What Can Competitions, Certifications & Badges Mean for Students?

Every day changes are made to the tools people use to solve problems and collaborate with others. These evolutions coupled with an increasing pace of change has shifted how and when we assess student learning and provide student feedback. No longer does a single test score or degree defines someone’s competency. The ability to clearly communicate, fail quickly, and work on a team continue to be important, regardless of the industry or career. Universities and employers are looking for individuals to demonstrate and provide evidence of their knowledge in innovative and relevant ways. Developing a growth mindset, practicing entrepreneurial thinking, and maintaining a portfolio of accomplishments and skills is more essential now than ever.

Developing both Growth and Entrepreneurial Mindsets

Students talking together in a groupKeeping up with dramatic change requires a growth mindset. Gone are the days of assuming that individuals are limited by a certain set of capabilities. Instead, effective teachers support students to apply a growth mindset to learning new and difficult material. Maintaining a growth mindset requires a commitment to learning new skills, trying new things, and metacognition. As problem solvers who explore unanswered challenges, successful entrepreneurs naturally apply a growth mindset to their work. One of the best traits students can leave high school with is a passion for learning new things. No matter what field they choose to pursue, they will be equipped with the skill to evolve and adjust.

When students and teachers are exposed to the entrepreneurial mindset, they are equipped to apply their growth mindset skills to connect with people and solve problems. Five traits that exemplify the benefits of an entrepreneurial mindset are below:

  1. Entrepreneurs are connected learners. They develop a skill set to connect what they’re learning and apply it in the real world.
  2. They’re comfortable dealing with ambiguity. Entrepreneurs don’t have all of the answers, and they’re okay with that.
  3. Entrepreneurs embrace optimism. These individuals see an opportunity when others see a problem.
  4. They’re constantly absorbing new information — and they take the time to learn more.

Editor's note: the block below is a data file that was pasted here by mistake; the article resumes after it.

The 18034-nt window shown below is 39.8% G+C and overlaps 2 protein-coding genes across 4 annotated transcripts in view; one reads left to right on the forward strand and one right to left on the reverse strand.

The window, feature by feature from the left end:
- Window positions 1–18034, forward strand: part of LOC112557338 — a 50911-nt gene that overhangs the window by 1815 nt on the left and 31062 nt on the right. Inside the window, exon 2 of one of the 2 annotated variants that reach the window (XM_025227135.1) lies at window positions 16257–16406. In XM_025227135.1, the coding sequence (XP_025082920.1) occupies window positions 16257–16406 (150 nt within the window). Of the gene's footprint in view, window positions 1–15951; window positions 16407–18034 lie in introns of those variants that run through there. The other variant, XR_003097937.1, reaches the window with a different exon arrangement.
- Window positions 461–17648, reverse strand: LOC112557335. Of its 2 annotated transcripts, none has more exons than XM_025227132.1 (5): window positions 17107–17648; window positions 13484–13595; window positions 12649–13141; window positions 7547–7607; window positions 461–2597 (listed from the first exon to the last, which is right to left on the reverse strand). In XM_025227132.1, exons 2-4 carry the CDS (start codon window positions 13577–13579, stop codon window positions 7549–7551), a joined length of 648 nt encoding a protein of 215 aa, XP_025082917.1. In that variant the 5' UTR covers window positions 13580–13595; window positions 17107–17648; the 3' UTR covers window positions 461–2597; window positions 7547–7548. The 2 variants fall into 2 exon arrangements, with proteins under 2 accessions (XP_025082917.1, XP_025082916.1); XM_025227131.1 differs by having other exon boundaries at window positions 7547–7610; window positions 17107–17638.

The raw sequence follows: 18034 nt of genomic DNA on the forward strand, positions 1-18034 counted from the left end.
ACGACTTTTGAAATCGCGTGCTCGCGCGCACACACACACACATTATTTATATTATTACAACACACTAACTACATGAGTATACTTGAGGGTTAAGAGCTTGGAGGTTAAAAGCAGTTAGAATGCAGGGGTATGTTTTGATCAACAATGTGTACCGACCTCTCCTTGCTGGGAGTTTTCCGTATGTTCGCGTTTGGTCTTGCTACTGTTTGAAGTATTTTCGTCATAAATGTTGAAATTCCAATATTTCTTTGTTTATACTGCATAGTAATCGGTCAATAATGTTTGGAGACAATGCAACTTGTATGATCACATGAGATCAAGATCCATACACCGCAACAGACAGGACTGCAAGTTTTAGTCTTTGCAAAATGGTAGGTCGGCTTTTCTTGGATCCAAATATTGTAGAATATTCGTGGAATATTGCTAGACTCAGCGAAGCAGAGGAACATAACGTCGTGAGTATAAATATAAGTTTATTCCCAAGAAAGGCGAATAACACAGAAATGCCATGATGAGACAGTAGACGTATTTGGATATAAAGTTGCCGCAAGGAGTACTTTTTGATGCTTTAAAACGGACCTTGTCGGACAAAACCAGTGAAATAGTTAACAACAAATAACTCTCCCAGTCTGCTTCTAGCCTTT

5. They understand where their strengths are and how to work with others — to drive their results or solve the problem they’re working on.

Unlike content based skills like coding, working in a spreadsheet, or editing a video, mindsets cannot be measured from a standardized test. There is no badge for showing resilience, but you can earn one for understanding the basics of Python. There is no certificate for demonstrating optimism, but there is a certificate for mastering project management.  Yet, these soft skills and mindsets are critical.

High School Business Competitions

One way that high school students can display their skills, as well as their growth and entrepreneurial mindsets, is through business competitions. These competitions, ranging from marketing research to entrepreneurship (think Shark Tank), offers students the opportunity to showcase their mastery of skills that the computer-based tests are not yet able to assess. Students who participate in these competitions create videos before or during the event that become a formal artifact of their communication, presentation, and teamwork skills. Often, a business pitch includes a story of the grit and learning from failure required to get to a competition. And if they win, many students walk away with scholarships or investment money, on top of certificates of completion or participation.

More common industry certificates, like those offered through Certiport, help employers and universities assess student understanding of specific tools and platforms. These standardized certificates become the base of the student’s professional portfolio regardless of their future field. Since certificates do not last forever, they require continuous learning and application. In contrast, badges are less formal and are more about incentivizing continued learning than about assessing skills. From Pokemon Go and Apple Teacher to Lyft it seems like everyone is providing badges. Normally based on achieving milestones, badges are a way to verify completion of an activity or event.

Ultimately, videos from competitions, certificates, and badges are all important artifacts for students to display mastery and continued learning of content knowledge and skills.

Soft Skills Are the Future

More and more, social and emotional skills are playing a larger role in today’s economy — and as more jobs are replaced by automation, it’s expected to grow in coming years. A recent Deloitte Access Economics study forecasts that soft skill-intensive occupations will account for two-thirds of all roles by 2030, compared to half of all jobs in 2000. As students seek ways to showcase these skills, participating in competitions or weekend hackathons become portfolio pieces for careers that do not yet exist. Demonstrating innovative thinking and social-emotional competency by actually creating real things is one of the best ways for students to stand from the crowd.

The tools we use to support continual learning and the skills valued by the future have changed, Now it’s time to evolve how we prepare and assess students. Find ways to move beyond single test scores to include a portfolio of artifacts, certificates, and badges. When schools empower students to have authentic learning experiences and to do more than prepare for tests, students are able to develop a broader range of skills that equip them for the unknown yet exciting future.


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